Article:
The Writer's Almanac
Each day, Garrison Keillor reads a poem and relates stories of significant events touching literary history.
I have been one acquainted with the night. I have walked out in rain—and back in rain. I have outwalked the furthest city light. I have looked down the saddest city lane. I have passed by the watchman on his beat And dropped my eyes, unwilling to explain. I have stood still and stopped the... Read more »
The rhododendron in Monroe from the picture window of my childhood home, that gave us, every year, its first bloom on the fourth of June. Lilacs every April, a constant hedge of baby’s breath. These things still happen in my absence. And, at the edge of the yard, where all my efforts cease, the wild... Read more »
Loveliest of trees, the cherry now Is hung with bloom along the bough, And stands about the woodland ride Wearing white for Eastertide. Now, of my threescore years and ten, Twenty will not come again, And take from seventy springs a score, It only leaves me fifty more. And since to look at things in... Read more »
On Friday afternoon David said he was divesting his holdings in Stephanie dot org. And Cindy announced she was getting rid of all her Dan-obelia, and did anyone want a tennis racket or a cardigan? Alice told Michael that she was transplanting herself to another brand of potting soil And Jason composed a 3-chord blues... Read more »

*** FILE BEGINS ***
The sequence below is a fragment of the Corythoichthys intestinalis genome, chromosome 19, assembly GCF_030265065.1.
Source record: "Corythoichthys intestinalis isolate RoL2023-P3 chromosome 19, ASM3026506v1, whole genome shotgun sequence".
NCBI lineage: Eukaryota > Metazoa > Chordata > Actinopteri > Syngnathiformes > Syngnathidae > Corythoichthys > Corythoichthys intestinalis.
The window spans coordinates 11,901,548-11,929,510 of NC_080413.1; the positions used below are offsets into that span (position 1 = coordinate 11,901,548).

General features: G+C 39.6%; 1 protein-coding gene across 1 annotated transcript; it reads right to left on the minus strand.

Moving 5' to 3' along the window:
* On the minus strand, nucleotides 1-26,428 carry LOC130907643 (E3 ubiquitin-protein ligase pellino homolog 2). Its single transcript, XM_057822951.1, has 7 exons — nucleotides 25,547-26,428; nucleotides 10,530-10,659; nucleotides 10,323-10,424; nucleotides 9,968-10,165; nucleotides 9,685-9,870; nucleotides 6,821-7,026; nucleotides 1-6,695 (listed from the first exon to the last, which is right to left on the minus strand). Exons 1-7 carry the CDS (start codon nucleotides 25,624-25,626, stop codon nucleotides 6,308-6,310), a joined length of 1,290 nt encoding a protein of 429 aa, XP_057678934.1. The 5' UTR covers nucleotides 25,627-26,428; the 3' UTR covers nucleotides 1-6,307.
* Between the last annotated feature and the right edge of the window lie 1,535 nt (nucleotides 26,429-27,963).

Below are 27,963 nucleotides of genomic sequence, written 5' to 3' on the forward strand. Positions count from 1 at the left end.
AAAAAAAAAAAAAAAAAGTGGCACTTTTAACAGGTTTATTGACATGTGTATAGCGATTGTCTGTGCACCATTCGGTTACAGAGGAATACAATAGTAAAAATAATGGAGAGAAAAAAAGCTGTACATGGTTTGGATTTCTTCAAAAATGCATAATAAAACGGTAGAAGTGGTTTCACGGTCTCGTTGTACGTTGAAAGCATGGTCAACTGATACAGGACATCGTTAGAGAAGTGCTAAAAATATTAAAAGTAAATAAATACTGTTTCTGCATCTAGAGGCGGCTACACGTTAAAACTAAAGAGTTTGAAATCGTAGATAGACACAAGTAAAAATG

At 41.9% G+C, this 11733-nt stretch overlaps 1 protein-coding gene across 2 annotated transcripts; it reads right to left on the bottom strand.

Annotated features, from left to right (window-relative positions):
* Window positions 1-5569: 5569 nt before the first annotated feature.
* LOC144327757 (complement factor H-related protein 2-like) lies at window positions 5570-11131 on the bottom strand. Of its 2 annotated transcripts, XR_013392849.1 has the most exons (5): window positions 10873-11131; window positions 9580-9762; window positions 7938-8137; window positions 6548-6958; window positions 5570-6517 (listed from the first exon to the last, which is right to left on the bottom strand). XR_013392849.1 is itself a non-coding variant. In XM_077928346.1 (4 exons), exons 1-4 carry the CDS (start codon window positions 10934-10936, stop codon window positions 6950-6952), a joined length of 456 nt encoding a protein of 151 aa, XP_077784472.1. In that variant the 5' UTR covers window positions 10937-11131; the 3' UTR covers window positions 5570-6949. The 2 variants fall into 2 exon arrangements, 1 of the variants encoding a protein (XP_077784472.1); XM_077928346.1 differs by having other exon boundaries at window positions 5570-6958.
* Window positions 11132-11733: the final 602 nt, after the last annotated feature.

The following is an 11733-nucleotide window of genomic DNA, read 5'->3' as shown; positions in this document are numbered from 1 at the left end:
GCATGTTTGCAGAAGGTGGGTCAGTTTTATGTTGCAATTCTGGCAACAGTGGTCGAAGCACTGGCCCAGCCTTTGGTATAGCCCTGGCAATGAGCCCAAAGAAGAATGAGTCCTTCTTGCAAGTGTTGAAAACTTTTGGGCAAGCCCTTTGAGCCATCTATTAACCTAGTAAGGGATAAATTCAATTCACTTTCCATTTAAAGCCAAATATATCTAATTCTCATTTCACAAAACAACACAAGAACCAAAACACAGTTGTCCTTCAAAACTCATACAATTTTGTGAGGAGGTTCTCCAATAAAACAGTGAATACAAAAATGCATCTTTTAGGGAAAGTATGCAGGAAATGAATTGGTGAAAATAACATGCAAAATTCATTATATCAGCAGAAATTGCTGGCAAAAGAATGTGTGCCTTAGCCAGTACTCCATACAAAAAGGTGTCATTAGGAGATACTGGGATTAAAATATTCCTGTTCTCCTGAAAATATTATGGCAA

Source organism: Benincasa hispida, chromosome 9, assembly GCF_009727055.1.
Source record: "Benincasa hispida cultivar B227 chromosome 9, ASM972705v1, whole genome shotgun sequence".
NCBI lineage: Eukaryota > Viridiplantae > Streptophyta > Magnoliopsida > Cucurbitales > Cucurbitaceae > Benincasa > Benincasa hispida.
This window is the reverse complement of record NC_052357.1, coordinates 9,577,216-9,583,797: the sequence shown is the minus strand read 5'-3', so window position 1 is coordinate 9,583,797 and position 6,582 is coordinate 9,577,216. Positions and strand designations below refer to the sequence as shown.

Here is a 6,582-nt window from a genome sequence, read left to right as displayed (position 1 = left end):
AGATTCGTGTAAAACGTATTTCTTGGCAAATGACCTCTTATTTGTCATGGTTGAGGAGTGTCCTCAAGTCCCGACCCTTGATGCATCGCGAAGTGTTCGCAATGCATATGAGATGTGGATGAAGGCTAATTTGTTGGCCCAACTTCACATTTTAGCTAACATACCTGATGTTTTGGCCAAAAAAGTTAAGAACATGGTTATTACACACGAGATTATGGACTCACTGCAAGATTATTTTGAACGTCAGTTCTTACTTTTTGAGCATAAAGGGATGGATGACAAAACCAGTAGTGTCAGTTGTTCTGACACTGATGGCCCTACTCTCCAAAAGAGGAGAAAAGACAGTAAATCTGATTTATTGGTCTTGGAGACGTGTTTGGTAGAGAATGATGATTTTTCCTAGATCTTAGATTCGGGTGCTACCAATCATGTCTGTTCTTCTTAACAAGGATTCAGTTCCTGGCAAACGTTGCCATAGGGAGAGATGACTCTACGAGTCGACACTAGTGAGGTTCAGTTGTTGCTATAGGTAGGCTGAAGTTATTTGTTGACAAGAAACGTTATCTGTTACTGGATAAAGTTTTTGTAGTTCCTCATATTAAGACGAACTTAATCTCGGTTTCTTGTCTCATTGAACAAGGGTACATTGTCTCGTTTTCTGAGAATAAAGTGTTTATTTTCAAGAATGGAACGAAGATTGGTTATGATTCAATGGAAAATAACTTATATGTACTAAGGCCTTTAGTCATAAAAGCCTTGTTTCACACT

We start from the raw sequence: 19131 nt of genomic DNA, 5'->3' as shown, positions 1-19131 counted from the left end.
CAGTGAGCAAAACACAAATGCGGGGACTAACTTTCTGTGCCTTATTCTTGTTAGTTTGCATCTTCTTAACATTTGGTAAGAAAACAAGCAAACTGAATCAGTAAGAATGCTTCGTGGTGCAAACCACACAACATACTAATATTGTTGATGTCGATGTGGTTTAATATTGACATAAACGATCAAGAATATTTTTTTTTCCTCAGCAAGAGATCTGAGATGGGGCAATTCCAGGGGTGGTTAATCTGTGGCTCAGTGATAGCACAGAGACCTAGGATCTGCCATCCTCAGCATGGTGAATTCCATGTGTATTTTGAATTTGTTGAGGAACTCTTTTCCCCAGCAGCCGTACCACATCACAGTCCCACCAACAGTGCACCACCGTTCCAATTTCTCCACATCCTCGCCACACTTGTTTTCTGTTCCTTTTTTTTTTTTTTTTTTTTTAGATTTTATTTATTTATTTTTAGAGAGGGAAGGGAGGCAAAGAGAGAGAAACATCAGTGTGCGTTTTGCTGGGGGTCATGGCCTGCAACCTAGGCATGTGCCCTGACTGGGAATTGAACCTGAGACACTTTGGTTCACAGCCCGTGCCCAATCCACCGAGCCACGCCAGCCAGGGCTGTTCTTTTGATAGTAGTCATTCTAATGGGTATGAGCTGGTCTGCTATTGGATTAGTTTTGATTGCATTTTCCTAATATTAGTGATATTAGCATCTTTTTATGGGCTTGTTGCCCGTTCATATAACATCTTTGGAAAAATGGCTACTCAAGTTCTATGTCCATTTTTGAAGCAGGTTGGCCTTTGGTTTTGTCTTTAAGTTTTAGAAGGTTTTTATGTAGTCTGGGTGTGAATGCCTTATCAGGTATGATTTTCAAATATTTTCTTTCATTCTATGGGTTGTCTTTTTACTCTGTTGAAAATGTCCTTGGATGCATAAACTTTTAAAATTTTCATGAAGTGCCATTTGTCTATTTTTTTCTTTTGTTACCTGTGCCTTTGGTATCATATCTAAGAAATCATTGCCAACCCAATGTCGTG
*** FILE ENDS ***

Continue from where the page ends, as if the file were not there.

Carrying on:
What a wonder I was when I was young, as I learn by the stern privilege of being old: how regardlessly I stepped the rough pathways of the hillside woods, treaded hardly thinking the tumbled stairways of the steep streams, and worked unaching hard days thoughtful only of the work, the passing light, the heat,... Read more »
A morning after a week of rain and the sun shot down through the branches into the tall, bare windows. The brindled cat rolled over on his back, and I could hear you in the kitchen grinding coffee beans into a powder. Everything seemed especially vivid because I knew we were all going to die,... Read more »